2022 Oscars Controversy May Lead To Nominees Boycotting The Awards

Do you ever get the feeling that the folks in charge of the biggest movie awards show of the year ... don't actually like movies all that much? Admittedly, that's a gross oversimplification of a much larger and more complicated conversation (hint: the keyword has something to do with "ratings"), but the end result of mishandling Oscars night is sadly the same: those already invested in the Academy Awards feel alienated, the pomp and prestige of the night inevitably become diluted, and, worst of all, the actual talent meant to be celebrated and recognized on the largest stage end up slighted.

If anyone needs a brief rundown of the Oscars highlights (read: lowlights) in the last few weeks, I've got you covered. First came the highly questionable decision to integrate fan-voting into the ceremony, giving the internet the opportunity to band together and send the people's choice for their most favorite movie of 2021 to the Oscars in the form of, well, probably the definition of the dreaded "participation trophy." The move was likely motivated by the desire to give the biggest movie of last year, "Spider-Man: No Way Home," some semblance of recognition after allegedly "snubbing" the wildly popular (and profitable) superhero flick for a Best Picture nomination — though, hilariously enough, it looks like the power of internet stans had vaulted the unexpected dark horse "Cinderella" into the lead

Then came the utterly shortsighted choice to only require vaccinations and proof of negative COVID-19 tests for nominees and their guests, but not for actual performers and presenters. Start speculating about which big names must have refused to get the shot and forced the Academy of Motion Picture Arts and Sciences to fold up faster than I do when attempting to play poker.

But what about the straw that finally seems to have broken the camel's back? That "honor" goes to the recent news that, in an effort to trim down the runtime of the lengthy ceremony for television broadcasts, certain awards categories will not be announced live, leading to an instant and predictable wave of backlash from, well, pretty much everybody. And now, according to reports, that backlash may just curdle into calls for full-blown boycotts involving some of the biggest talent, and the Academy will have nobody to blame but themselves. Read on for all the sordid details.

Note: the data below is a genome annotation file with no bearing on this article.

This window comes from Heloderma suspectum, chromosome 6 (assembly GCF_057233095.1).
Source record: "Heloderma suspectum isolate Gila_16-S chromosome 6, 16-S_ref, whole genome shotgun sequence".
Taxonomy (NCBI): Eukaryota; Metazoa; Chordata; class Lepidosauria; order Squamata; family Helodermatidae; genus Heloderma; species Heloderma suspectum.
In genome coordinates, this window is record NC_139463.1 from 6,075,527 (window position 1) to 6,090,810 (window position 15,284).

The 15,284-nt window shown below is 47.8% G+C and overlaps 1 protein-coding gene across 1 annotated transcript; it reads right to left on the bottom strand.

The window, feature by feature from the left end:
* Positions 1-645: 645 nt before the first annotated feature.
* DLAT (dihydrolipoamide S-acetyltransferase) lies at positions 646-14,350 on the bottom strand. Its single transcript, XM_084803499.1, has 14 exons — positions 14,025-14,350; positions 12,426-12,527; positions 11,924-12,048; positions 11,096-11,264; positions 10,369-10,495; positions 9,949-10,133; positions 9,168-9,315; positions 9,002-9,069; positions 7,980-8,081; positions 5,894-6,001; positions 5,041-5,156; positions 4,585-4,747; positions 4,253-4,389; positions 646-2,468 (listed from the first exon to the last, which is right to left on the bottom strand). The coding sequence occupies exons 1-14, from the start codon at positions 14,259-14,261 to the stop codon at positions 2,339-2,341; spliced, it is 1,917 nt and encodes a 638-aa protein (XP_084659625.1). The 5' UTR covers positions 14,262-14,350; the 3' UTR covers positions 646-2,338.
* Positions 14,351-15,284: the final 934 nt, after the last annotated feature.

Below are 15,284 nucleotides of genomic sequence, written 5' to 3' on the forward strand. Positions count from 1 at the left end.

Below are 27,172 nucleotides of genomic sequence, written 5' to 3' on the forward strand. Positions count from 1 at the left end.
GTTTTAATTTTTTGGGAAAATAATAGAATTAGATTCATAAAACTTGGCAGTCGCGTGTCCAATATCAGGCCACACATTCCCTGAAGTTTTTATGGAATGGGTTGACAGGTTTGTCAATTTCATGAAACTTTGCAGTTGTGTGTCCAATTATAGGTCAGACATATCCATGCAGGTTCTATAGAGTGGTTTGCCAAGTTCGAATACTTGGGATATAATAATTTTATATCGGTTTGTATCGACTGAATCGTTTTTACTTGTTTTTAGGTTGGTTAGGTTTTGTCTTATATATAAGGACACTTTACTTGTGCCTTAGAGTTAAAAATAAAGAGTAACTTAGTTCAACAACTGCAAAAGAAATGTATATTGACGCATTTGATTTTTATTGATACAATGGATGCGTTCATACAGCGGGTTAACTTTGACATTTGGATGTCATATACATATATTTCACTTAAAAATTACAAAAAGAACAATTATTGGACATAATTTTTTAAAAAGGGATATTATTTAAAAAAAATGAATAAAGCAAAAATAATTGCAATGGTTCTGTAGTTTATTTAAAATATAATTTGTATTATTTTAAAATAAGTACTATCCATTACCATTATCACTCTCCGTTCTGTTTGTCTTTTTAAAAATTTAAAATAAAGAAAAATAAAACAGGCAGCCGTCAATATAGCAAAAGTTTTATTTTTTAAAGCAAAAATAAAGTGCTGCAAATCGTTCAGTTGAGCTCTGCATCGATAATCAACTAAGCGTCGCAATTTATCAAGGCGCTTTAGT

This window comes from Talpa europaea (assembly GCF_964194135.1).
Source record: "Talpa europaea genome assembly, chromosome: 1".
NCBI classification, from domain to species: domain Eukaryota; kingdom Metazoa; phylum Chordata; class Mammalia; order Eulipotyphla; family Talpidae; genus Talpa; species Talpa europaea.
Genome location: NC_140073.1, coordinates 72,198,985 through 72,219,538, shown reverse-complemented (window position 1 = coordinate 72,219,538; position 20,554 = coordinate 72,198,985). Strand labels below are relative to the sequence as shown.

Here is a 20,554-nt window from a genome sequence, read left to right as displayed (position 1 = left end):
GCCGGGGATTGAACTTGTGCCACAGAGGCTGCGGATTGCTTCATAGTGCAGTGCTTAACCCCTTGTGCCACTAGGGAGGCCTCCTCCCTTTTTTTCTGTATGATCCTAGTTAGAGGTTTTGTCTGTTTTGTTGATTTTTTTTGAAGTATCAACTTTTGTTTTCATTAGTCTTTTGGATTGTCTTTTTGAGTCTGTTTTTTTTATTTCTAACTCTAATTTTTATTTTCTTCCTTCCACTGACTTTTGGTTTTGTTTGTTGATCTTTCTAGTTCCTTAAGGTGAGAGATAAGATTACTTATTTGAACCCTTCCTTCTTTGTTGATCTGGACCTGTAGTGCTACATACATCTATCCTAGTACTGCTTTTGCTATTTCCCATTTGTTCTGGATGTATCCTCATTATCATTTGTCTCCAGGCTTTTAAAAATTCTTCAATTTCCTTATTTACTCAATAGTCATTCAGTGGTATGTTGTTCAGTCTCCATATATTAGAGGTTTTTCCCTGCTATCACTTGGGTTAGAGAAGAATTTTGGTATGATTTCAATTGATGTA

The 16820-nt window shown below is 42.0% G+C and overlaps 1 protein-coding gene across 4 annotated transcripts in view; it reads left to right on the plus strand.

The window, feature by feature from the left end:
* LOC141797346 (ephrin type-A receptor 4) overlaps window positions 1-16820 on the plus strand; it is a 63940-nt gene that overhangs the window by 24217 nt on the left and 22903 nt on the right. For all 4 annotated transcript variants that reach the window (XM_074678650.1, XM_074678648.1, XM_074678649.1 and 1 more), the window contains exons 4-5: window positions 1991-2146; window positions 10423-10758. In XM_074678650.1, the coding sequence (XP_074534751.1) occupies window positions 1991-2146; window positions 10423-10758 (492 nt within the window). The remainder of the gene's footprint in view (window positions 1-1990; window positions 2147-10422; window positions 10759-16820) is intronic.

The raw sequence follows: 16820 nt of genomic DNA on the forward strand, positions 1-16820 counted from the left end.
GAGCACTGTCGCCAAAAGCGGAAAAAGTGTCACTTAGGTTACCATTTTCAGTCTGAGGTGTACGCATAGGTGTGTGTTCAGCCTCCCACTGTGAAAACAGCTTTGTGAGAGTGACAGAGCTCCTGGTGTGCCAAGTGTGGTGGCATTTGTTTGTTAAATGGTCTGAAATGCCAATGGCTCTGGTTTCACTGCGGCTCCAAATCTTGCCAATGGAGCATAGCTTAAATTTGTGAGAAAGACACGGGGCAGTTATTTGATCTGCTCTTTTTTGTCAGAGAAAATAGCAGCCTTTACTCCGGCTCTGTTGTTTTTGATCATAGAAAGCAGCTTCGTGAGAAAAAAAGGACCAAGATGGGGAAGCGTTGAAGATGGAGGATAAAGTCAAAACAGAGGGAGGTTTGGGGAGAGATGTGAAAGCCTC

Well, this was probably inevitable

As my third-grade teacher would always say (hi Mrs. Thornton, if you're reading this!): "Think of the consequences."

It doesn't seem terribly likely that the Academy fully thought through what might happen as a result of yet another attempt to shorten the Oscars ceremony by disrespecting certain awards categories by not broadcasting them live. These categories include Film Editing, Makeup & Hairstyling, Original Score, Production Design, Animated/Doc/Live Action Short Film, and Sound. 

Now, Variety has the details on tentative plans among those who are part of the music branch to request that the nominees for Best Original Score show their displeasure by threatening to boycott the ceremony altogether. The nominees aren't exactly unknown names, either: Nicholas Britell (for "Don't Look Up"), Germaine Franco ("Encanto"), Alberto Iglesias ("Parallel Mothers"), Jonny Greenwood ("The Power of the Dog"), and, most notably, Hans Zimmer ("Dune"). Additionally, the report also indicates that,

"There are also calls for the directors and other branches to defend the artisans in all of these categories."

What a disaster. I don't exactly envy whoever was tasked with deciding which categories were "unimportant" enough to merit being filmed ahead of time and edited into the broadcast at later points, but aren't these categories some of the most integral ones when it comes to making movies? All I can say is I wish I had as much confidence in my own work as the person(s) who decided that they could afford the risk of putting another Oscar win for Hans Zimmer, of all people, on a delay.

Thankfully, there's still time for the Academy to reverse course on this boneheaded decision. If they haven't quite reached that point yet, maybe they'll listen to reason from other writers and critics who've summed up the situation far more eloquently than I could, like Bilge Ebiri over at Vulture.

For better or worse, we're only a little more than a month away from the Oscars airing on ABC during the evening of March 27, 2022.